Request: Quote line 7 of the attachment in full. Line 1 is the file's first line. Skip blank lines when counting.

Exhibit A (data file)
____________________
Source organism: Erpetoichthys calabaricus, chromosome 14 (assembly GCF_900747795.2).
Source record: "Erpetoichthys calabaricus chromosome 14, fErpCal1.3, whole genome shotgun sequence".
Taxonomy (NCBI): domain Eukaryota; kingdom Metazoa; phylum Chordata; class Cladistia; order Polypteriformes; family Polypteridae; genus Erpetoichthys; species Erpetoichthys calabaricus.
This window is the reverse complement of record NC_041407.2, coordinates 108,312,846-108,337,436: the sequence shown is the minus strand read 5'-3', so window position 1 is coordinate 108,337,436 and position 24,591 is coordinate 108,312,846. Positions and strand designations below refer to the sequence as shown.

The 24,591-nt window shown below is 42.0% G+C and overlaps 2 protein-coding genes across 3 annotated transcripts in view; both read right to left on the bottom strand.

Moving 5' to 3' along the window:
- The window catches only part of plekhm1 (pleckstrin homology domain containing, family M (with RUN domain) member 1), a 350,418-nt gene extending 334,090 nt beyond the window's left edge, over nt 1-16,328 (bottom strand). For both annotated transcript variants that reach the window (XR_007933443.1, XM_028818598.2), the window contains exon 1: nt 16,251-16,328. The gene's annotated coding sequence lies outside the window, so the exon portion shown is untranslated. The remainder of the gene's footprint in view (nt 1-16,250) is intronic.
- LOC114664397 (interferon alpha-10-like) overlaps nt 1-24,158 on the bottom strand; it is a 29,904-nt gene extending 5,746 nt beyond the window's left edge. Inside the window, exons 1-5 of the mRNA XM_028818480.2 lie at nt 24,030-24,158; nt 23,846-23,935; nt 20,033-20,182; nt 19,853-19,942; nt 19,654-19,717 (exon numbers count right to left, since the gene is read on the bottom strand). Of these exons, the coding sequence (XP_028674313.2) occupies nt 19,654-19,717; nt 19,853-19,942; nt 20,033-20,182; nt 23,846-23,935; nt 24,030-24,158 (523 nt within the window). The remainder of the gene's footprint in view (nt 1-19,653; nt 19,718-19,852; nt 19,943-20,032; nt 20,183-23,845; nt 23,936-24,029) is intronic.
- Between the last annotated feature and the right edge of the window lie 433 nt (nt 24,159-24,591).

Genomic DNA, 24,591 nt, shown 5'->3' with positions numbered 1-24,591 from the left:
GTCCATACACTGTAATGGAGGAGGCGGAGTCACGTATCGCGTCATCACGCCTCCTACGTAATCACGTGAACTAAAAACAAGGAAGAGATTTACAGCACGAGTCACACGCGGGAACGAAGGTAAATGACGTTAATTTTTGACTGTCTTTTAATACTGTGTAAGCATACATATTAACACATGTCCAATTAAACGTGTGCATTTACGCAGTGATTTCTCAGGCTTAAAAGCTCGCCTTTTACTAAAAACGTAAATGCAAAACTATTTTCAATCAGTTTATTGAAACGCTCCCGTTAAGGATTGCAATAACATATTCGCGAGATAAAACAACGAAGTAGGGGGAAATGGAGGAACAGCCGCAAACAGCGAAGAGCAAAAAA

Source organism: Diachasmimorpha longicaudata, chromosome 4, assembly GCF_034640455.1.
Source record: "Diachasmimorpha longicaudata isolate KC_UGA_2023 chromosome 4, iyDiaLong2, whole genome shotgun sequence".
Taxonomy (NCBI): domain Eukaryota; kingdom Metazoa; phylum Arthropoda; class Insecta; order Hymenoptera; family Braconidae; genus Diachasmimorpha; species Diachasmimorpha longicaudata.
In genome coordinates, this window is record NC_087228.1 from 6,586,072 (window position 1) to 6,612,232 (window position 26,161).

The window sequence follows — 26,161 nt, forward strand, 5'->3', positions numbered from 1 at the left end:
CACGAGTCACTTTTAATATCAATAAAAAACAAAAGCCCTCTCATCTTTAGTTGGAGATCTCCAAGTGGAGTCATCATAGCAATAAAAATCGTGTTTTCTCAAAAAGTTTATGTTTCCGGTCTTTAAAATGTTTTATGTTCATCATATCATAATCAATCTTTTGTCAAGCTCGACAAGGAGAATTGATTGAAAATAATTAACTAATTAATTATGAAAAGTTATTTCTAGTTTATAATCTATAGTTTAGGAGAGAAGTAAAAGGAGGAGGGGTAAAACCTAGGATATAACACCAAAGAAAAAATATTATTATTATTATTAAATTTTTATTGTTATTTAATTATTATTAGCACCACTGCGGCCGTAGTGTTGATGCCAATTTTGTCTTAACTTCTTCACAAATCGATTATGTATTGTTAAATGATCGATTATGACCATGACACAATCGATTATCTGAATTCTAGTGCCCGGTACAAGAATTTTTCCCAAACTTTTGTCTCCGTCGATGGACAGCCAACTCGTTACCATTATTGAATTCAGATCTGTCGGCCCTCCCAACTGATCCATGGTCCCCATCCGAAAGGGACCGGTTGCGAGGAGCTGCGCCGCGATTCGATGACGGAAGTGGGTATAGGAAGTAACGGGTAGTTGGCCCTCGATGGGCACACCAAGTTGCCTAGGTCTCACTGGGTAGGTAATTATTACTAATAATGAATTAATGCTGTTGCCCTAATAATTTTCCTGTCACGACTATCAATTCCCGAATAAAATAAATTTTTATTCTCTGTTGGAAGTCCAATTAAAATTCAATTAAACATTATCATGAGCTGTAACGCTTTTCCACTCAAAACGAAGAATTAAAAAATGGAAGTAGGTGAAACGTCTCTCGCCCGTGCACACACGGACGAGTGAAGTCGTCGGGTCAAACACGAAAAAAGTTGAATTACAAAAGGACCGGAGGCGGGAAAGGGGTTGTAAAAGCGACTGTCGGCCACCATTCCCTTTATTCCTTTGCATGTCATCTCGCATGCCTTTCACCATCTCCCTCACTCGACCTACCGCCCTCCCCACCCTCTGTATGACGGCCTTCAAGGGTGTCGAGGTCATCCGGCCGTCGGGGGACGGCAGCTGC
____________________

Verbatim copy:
- The window catches only part of plekhm1 (pleckstrin homology domain containing, family M (with RUN domain) member 1), a 350,418-nt gene extending 334,090 nt beyond the window's left edge, over nt 1-16,328 (bottom strand). For both annotated transcript variants that reach the window (XR_007933443.1, XM_028818598.2), the window contains exon 1: nt 16,251-16,328. The gene's annotated coding sequence lies outside the window, so the exon portion shown is untranslated. The remainder of the gene's footprint in view (nt 1-16,250) is intronic.